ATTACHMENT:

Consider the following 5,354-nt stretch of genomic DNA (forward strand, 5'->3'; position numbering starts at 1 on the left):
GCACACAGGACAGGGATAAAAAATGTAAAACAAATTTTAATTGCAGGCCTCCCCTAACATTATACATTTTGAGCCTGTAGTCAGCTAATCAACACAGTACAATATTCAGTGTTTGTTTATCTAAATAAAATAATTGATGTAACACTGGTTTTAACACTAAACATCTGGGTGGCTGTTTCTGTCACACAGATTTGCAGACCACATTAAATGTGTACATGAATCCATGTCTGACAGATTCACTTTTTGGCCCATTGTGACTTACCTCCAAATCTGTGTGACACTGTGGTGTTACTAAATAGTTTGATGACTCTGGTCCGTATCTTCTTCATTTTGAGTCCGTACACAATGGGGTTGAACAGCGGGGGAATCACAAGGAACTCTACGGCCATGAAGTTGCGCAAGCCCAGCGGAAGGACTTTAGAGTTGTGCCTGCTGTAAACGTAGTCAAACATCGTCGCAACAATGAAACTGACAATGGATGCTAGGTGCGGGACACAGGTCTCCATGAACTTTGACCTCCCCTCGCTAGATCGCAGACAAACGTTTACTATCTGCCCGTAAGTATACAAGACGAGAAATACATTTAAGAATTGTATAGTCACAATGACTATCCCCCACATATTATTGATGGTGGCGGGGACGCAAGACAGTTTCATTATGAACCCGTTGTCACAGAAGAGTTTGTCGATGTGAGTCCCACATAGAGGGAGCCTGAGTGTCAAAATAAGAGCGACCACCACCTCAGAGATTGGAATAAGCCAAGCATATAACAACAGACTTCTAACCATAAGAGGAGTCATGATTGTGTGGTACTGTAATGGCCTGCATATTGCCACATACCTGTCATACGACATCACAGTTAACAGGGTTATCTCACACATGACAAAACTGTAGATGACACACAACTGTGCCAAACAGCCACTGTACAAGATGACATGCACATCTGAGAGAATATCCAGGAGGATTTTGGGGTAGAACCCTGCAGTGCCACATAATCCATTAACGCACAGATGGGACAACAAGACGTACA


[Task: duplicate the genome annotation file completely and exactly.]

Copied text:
Consider the following 5,354-nt stretch of genomic DNA (forward strand, 5'->3'; position numbering starts at 1 on the left):
GCACACAGGACAGGGATAAAAAATGTAAAACAAATTTTAATTGCAGGCCTCCCCTAACATTATACATTTTGAGCCTGTAGTCAGCTAATCAACACAGTACAATATTCAGTGTTTGTTTATCTAAATAAAATAATTGATGTAACACTGGTTTTAACACTAAACATCTGGGTGGCTGTTTCTGTCACACAGATTTGCAGACCACATTAAATGTGTACATGAATCCATGTCTGACAGATTCACTTTTTGGCCCATTGTGACTTACCTCCAAATCTGTGTGACACTGTGGTGTTACTAAATAGTTTGATGACTCTGGTCCGTATCTTCTTCATTTTGAGTCCGTACACAATGGGGTTGAACAGCGGGGGAATCACAAGGAACTCTACGGCCATGAAGTTGCGCAAGCCCAGCGGAAGGACTTTAGAGTTGTGCCTGCTGTAAACGTAGTCAAACATCGTCGCAACAATGAAACTGACAATGGATGCTAGGTGCGGGACACAGGTCTCCATGAACTTTGACCTCCCCTCGCTAGATCGCAGACAAACGTTTACTATCTGCCCGTAAGTATACAAGACGAGAAATACATTTAAGAATTGTATAGTCACAATGACTATCCCCCACATATTATTGATGGTGGCGGGGACGCAAGACAGTTTCATTATGAACCCGTTGTCACAGAAGAGTTTGTCGATGTGAGTCCCACATAGAGGGAGCCTGAGTGTCAAAATAAGAGCGACCACCACCTCAGAGATTGGAATAAGCCAAGCATATAACAACAGACTTCTAACCATAAGAGGAGTCATGATTGTGTGGTACTGTAATGGCCTGCATATTGCCACATACCTGTCATACGACATCACAGTTAACAGGGTTATCTCACACATGACAAAACTGTAGATGACACACAACTGTGCCAAACAGCCACTGTACAAGATGACATGCACATCTGAGAGAATATCCAGGAGGATTTTGGGGTAGAACCCTGCAGTGCCACATAATCCATTAACGCACAGATGGGACAACAAGACGTACA